"We Want Goldman Sachs Here": This Is Malaysia's Playbook For Prosecuting 1MDB Case

"Bring me Goldman Sachs!"

As outlandish as it might sound, Malaysian authorities are in the process of dragging the bank - or at least, some of its employees and subsidiaries - to Malaysia to face criminal charges filed against subsidiaries of the bank, as well as two senior bankers (who have also been indicted in the US), over charges alleging that the bank lied in its bond covenants with the intention of misleading investors in the three bond issuances it handled for 1MDB, and that Goldman knew corrupt Malaysian officials were preparing to loot 1MDB, the sovereign wealth fund at the center of one of history's largest money laundering scandals, but chose to pursue the deals anyway.

Goldman

In a guide to how the criminal charges filed yesterday against three subsidiaries of the bank and two of its employees, Bloomberg explained that Malaysian prosecutor M Kurup, who has been tasked with overseeing the case, isn't playing around. "We want Goldman Sachs here," he said.

Malaysian trials are similar to the English common law system (upon which they are based):

Criminal court proceedings are public and open to all, barring exceptions made by a judge or a court gag order. (Najib’s lawyers have sought such an order for his case to prevent a “trial by media.”) Malaysia’s legal system won’t be altogether alien to western companies and lawyers, since it’s fashioned on English common law. (Malaysia gained independence from Britain in the 1950s.) So there’s a presumption of innocence for defendants and a requirement by prosecutors to prove a case beyond reasonable doubt. Goldman’s cases would be tried by a judge, highlighting one difference from English law: Malaysia scrapped juries in 1995. The seriousness of the charges -- which carry fines for businesses and jail terms of up to 10 years and fines for individuals -- means defendants are required to attend. A trial might be delayed or lengthened if the prosecution attempts to subpoena overseas-based personnel. "We want Goldman Sachs here," said Malaysia’s prosecutor M Kurup.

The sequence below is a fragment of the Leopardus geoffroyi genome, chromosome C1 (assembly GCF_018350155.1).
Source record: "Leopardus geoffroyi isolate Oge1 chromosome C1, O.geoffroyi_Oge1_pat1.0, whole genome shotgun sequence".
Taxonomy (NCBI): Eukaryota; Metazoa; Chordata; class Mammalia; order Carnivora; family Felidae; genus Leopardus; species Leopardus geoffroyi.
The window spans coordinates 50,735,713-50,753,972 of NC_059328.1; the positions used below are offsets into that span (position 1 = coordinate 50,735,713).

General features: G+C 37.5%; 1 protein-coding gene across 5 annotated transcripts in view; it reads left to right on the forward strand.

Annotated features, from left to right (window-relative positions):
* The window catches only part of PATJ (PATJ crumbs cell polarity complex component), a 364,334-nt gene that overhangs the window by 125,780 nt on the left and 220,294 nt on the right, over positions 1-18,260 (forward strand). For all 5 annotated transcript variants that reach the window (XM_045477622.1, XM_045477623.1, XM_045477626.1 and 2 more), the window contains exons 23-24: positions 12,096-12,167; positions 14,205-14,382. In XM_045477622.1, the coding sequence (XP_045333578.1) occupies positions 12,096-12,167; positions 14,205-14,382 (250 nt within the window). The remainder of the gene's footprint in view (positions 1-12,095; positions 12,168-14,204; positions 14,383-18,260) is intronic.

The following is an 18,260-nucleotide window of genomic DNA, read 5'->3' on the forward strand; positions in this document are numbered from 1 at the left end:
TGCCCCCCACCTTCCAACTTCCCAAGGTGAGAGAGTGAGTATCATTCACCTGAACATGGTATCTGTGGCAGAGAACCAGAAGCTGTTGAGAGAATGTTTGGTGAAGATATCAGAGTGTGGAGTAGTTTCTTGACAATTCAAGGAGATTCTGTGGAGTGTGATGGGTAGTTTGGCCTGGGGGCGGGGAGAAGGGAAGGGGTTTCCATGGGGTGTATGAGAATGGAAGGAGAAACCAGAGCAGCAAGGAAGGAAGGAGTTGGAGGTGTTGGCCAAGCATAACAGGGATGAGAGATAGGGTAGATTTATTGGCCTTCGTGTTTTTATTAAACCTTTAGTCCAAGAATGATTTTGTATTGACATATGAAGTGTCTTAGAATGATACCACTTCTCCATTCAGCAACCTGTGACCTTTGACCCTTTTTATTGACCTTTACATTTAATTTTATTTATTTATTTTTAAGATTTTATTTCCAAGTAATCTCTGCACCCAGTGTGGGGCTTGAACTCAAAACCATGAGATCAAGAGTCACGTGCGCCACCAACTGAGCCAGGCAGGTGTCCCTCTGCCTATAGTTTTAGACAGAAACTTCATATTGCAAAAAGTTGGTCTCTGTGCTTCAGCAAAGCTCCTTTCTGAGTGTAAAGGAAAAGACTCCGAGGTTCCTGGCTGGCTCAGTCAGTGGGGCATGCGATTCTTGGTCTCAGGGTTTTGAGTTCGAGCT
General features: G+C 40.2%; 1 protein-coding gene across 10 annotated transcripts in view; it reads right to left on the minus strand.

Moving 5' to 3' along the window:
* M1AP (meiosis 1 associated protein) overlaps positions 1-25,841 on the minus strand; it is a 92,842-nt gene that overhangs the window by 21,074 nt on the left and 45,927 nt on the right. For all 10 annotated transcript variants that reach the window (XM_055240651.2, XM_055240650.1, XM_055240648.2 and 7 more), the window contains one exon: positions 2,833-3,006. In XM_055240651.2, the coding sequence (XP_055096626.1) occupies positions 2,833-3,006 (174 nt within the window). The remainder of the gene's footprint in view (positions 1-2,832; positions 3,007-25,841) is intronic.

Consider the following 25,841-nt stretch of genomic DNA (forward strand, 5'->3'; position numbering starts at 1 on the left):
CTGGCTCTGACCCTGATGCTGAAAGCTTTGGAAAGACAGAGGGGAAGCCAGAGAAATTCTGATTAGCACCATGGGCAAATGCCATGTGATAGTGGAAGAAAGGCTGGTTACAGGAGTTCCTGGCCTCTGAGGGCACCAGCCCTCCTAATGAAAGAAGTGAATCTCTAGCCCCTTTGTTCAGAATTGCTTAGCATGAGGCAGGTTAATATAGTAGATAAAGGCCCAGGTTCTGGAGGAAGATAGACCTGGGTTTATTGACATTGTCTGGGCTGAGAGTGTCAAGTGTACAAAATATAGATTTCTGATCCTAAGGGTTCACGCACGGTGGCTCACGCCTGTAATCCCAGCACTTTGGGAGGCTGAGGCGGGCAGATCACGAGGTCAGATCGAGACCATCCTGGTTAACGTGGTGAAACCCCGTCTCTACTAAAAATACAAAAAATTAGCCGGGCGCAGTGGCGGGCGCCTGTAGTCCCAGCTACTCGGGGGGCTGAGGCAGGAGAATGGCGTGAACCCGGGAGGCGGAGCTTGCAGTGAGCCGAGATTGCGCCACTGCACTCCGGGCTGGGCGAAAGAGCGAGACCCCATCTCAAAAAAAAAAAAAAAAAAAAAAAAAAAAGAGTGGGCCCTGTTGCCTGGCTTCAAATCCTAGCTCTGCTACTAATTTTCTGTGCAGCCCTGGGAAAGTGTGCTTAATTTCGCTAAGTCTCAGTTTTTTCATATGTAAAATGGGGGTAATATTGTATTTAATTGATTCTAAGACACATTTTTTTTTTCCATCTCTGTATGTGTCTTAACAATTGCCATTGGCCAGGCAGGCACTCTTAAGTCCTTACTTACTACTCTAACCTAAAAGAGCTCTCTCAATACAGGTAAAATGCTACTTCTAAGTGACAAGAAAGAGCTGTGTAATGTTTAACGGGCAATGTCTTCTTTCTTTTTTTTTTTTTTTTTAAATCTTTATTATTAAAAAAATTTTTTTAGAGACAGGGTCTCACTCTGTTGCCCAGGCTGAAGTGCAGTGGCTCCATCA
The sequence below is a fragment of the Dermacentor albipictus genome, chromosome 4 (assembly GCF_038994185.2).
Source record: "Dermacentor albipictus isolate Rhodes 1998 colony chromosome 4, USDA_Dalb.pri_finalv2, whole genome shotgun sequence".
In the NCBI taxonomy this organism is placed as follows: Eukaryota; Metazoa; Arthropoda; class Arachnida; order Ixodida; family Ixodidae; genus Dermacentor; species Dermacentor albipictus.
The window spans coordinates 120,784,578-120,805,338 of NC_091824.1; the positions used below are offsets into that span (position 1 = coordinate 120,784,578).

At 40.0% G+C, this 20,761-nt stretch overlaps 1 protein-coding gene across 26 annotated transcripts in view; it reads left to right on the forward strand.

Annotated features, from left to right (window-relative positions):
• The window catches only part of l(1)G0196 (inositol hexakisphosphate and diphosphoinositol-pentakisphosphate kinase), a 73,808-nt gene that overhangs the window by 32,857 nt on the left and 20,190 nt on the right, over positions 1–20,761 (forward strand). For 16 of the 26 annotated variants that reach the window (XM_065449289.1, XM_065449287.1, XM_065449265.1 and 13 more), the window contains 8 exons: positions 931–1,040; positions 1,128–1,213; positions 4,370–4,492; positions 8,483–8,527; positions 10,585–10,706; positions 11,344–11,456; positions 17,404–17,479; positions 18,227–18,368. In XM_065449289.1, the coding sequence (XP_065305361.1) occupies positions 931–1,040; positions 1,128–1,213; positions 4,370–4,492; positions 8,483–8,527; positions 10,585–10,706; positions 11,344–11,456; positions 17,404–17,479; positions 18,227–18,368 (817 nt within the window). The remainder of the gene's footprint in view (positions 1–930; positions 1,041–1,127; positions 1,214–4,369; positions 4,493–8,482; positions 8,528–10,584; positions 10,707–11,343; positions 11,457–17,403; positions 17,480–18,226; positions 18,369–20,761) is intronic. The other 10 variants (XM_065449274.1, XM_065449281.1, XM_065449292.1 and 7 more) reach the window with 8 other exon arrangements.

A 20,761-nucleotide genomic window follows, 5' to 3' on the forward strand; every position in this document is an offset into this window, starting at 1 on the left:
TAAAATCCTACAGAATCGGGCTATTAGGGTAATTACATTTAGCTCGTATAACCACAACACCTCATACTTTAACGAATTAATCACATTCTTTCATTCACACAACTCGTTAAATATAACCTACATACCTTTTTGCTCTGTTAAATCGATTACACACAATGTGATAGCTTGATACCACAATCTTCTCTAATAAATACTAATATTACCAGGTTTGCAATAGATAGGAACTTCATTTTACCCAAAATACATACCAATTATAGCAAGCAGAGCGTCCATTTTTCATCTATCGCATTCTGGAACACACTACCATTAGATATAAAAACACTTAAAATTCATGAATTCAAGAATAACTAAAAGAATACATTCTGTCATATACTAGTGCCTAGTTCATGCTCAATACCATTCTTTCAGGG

The bank will be given the opportunity to make its defense - namely, that it was misled by corrupt Malaysian officials.

Goldman said the charges came without a chance for the firm to provide its view. "Certain members of the former Malaysian government and 1MDB lied to Goldman Sachs, outside counsel and others about the use of proceeds from these transactions," the bank said in a statement. "1MDB, whose CEO and board reported directly to the prime minister at the time, also provided written assurances to Goldman Sachs for each transaction that no intermediaries were involved." According to Nizam Ismail, a partner at RHTLaw Taylor Wessing LLP in Singapore, a criminal conviction against one or more Goldman units could “affect their status as fit and proper persons” and impact their standings as licensed entities. "Regulators that are regulating Goldman entities worldwide will be watching developments in Malaysia closely," he said. In the U.S., criminal convictions against banks used to be considered a death sentence, but they’ve become common-place after a flurry of currency-rigging cases.

But perhaps the most concerning aspect of this criminal case is the possible culpability of senior Goldman executives, including CEO David Solomon and CFO Stephen Scherr, both of whom were involved with the committees of senior partners who signed off on the deal. Unlike previous Goldman scandals, 1MDB is unique in that it originated with Goldman's investment bank - not its trading desk, which is notorious for ripping off the faces of clients, according to CNBC.

"Anyone who's been there a long time knows you can't do big things without senior people knowing, period," said one former Goldman employee, who spoke on condition of anonymity because he still has dealings with the bank. "No matter how senior you are, there's always somebody above you. So a lot of people had to decide they were comfortable committing billions of dollars to this."

Goldman has argued that it couldn't have known that corrupt Malaysian financier Jho Low was planning to plunder 1MDB (DOJ officials allege $4.5 billion was diverted into slush funds and used to pay bribes). But it's becoming increasingly clear to all that the bank knew the deals - which generated a staggering $600 million in fees (on $6.5 billion in business) due to the bank's need to hold the bonds on its books instead of immediately pawning them off on investors. The bank said 1MDB didn't care about the higher fees because it wanted the capital "right away". That this also didn't raise red flags doesn't reflect well on Goldman's compliance systems, which current Malaysian Prime Minister Mahathir Mohamed joked "don't work very well."

The upshot: As the DOJ probe ramps up and governments from Switzerland and Singapore pursue prosecutions of their own related to the 1MDB fraud, Goldman won't be able to simply write off the Malaysians as a side show to the maneuvering of prosecutors in the US. And that probably doesn't bode well for Goldman's battered share price.